Jump to content
Jamie_grieve

Thoughts and musings on the new defender

Recommended Posts

Interesting:

Quote

“If we had wanted to recreate the existing car then we could have moved quicker, but it is our view that for an icon to remain an icon it cannot only look backwards, but must move forwards too,” he said. “The new Defender will move the game on again, and having the benefit for some perspective in order to achieve that should be to our advantage.

 

Share this post


Link to post
Share on other sites
7 hours ago, RedLineMike said:

Nah, hasn't got proper, tested and reliable suspension system. Probably coil springs, or air bags, or hydraulic pistons or some such untested stuff. 

Leaf springs, 2,000 years of road testing. Only way to go.

  • Like 1
  • Haha 1

Share this post


Link to post
Share on other sites

I wouldn’t call those tall sidewalls, but that is certainly an improvement over what has been seen before.

Share this post


Link to post
Share on other sites
3 minutes ago, Snagger said:

I wouldn’t call those tall sidewalls, but that is certainly an improvement over what has been seen before.

There was a little bit of tongue in cheek for those that have been refusing to remove there rose tinted glasses

  • Like 1

Share this post


Link to post
Share on other sites

The type of springs is not an issue.  Air springs can be fine. The problem is the short arm independent suspension.  It is horrible for keeping wheels on the ground.  IT only takes 5 minutes off road with anything LR has built in the last 10 years (other than the Defender) to see this.

Share this post


Link to post
Share on other sites
15 hours ago, RedLineMike said:

Seen pictures last night of the test mule rocking steel wheels & tall sidewalls, 

Surely that must appease most of the main doubters 

Phew.

Share this post


Link to post
Share on other sites

This is all very well, but it's taking its time and losing potential customers in the process.

In the last week I've been test-driving a LWB Landcruiser 'commercial', which is sorta the same market-segment Defender 2.0 is targeting.

It passes my "Dogs and Logs" test with flying colours and will cruise at 85/touch 100MPH, but alas only comes with a nasty 4-pot Diesel and manual transmission. If Toyota did a V8 petrol automatic LC Commercial, I'd be waving a £50,000 cheque in their face right now rather than waiting for whatever JLR come up with.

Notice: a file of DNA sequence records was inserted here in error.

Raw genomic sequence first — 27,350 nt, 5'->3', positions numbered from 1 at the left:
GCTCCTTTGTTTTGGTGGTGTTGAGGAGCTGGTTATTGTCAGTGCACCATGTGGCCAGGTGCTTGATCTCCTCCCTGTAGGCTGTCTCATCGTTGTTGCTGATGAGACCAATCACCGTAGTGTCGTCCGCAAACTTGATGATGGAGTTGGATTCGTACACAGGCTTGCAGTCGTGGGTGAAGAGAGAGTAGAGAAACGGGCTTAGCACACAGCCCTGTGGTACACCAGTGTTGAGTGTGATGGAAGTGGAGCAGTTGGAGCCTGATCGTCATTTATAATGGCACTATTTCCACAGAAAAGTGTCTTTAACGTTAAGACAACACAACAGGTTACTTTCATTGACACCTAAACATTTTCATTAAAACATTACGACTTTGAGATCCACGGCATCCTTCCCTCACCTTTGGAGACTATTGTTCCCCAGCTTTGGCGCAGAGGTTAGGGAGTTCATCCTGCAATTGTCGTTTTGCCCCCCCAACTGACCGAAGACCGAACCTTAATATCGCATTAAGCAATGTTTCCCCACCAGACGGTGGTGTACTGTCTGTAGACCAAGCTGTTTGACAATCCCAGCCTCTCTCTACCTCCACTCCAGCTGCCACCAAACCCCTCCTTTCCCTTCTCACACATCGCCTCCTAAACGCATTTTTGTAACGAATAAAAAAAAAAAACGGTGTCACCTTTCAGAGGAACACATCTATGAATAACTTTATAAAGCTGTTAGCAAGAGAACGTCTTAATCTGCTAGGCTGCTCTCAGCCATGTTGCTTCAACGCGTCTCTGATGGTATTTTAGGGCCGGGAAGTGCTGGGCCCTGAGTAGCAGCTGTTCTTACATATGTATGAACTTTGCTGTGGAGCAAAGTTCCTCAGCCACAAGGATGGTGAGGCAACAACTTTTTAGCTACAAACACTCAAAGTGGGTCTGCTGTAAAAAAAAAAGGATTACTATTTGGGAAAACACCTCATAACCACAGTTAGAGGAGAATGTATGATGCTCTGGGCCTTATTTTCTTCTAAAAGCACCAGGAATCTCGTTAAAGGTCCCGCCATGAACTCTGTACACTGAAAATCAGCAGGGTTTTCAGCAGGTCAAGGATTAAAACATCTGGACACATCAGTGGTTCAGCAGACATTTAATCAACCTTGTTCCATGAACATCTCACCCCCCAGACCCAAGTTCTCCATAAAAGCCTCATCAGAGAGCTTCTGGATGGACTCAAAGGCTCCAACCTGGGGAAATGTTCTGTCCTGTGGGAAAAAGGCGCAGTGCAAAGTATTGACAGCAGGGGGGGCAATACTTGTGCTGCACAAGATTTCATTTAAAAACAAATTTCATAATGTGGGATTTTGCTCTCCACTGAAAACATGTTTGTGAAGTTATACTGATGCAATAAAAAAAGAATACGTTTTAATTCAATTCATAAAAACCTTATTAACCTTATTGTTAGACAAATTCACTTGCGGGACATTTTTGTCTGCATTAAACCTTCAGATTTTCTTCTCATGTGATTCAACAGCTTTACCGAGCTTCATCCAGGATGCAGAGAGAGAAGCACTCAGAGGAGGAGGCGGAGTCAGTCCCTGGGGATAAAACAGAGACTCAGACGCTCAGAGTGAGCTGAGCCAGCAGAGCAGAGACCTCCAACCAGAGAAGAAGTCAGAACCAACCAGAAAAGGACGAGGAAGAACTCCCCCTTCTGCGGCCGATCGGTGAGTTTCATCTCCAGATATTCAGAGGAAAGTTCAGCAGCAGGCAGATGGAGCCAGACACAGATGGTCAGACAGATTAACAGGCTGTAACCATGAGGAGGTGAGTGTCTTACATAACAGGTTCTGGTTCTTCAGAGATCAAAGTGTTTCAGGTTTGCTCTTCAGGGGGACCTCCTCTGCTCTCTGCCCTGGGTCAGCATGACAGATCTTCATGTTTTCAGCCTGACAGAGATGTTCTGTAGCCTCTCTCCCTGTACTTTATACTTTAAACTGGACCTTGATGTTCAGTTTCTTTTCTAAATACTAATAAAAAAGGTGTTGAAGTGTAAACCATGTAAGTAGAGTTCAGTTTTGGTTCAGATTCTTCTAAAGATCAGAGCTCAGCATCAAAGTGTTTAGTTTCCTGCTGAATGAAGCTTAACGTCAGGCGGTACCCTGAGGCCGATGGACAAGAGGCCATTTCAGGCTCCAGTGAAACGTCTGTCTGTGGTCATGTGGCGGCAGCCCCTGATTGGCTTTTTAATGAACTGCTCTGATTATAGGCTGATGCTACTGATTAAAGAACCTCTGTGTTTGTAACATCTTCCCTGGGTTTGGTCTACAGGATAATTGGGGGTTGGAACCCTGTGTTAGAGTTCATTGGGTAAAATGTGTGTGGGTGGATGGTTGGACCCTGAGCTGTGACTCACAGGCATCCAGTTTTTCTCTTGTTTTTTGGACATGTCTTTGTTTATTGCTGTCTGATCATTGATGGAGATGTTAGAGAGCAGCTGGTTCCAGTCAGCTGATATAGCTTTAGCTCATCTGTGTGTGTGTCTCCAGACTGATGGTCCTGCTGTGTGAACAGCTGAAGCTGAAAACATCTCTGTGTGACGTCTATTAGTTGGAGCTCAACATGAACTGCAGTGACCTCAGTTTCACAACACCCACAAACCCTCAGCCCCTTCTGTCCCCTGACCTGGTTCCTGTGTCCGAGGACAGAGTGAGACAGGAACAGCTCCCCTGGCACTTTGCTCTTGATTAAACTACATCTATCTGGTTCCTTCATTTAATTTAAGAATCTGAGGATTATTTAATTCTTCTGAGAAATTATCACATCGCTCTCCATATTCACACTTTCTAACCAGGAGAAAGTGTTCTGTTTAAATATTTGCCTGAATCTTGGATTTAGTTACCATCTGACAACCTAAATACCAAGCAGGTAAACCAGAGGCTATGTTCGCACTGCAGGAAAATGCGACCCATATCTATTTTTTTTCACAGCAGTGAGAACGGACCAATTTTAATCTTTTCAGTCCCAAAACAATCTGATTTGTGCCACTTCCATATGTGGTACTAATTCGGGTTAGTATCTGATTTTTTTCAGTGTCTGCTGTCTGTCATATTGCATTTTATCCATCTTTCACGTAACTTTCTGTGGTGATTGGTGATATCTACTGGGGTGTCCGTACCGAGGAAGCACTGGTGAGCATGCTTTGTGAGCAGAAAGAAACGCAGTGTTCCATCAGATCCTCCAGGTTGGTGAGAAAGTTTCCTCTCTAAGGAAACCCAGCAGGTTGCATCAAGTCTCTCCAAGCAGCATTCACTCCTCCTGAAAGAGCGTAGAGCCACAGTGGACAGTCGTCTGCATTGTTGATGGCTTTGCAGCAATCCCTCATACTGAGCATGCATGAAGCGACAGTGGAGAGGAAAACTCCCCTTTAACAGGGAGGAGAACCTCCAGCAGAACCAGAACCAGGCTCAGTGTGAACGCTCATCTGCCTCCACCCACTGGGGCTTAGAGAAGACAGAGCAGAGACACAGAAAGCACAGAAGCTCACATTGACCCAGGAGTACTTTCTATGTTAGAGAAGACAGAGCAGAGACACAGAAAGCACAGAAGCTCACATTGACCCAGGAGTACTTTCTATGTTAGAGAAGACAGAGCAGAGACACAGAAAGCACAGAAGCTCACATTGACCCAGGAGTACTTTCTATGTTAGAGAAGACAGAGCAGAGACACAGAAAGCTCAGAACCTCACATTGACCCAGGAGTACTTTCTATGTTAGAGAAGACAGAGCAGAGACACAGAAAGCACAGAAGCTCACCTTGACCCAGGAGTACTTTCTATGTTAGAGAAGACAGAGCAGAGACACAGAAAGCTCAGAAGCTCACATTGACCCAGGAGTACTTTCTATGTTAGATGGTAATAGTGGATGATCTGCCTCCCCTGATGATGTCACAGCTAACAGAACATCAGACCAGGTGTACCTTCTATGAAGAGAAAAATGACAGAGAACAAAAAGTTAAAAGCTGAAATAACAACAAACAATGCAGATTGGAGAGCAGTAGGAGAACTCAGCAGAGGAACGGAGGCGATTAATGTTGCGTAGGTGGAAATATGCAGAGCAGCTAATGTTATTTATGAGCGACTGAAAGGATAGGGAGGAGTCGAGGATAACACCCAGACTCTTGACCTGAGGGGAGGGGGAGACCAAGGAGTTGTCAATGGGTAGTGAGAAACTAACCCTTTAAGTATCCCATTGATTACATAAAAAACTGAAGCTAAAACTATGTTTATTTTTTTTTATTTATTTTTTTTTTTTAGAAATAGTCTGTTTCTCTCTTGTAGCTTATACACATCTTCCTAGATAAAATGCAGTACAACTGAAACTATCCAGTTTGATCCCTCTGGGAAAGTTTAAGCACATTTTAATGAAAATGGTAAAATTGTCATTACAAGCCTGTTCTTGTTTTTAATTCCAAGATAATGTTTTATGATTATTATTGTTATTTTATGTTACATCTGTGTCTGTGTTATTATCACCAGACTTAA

• Like 1

Share this post


Link to post
Share on other sites

Not long now, revealed in September in frankfurt.

Share this post


Link to post
Share on other sites
On 7/31/2019 at 10:20 PM, Bowie69 said:

Not long now, revealed in September in frankfurt.

I saw that, what an underwhelming unveil for such a widely awaited car.

I'd have lined the model range up outside Buckingham Palace or somewhere else iconic overnight and just waited for the media to go bonkers, better still use The Rugby World Cup to launch them.

Will 🙂

  • Like 3

Share this post


Link to post
Share on other sites
14 minutes ago, BogMonster said:

Right now, somewhere in Solihull, somebody in a big flouncy shirt is going into meltdown and shouting "WHY DIDN'T WE THINK OF THAT!!!"

 Young Harry could help , hes got a beard .

th[5].jpg

Share this post


Link to post
Share on other sites
20 hours ago, HampshireHog said:

Sod it , that's not Harry 

And after 39 pages of assessment we’ve arrived at the point where we can say it’s not a Defender either 👍🏻

Share this post


Link to post
Share on other sites
3 hours ago, Anderzander said:

And after 39 pages of assessment we’ve arrived at the point where we can say it’s not a Defender either 👍🏻

Are you sure?

I reckon another 10 or 20 pages just to make sure :rofl:

  • Like 2

Share this post


Link to post
Share on other sites
6 hours ago, reb78 said:

Looks like a dc100

No real surprise and not a bad thing, considering what they did to the Range Rover and Discovery.  It could have been very much worse.  (It also could have been much better for many of us who grew to love a family of vehicles which spanned two thirds of a century.  That family was laid to rest over three years ago, sigh.)

The thing with the DC100 was that it was a cool-looking vehicle in its own right but it just wasn't a "proper" Land Rover.  Now that we have accepted the demise of an ancient but useful construction technique, the DC100 concept (or similar) is the best we can hope for in the current environment.

Share this post


Link to post
Share on other sites
6 hours ago, reb78 said:

Looks like a dc100

Remarkably similar...

Screen Shot 2019-08-07 at 11.07.02 AM.png

Share this post


Link to post
Share on other sites
Posted (edited)

AutoCar gets a ride in the new Defender: https://www.autocar.co.uk/car-news/new-cars/first-ride-2020-land-rover-defender-prototype
 

Quote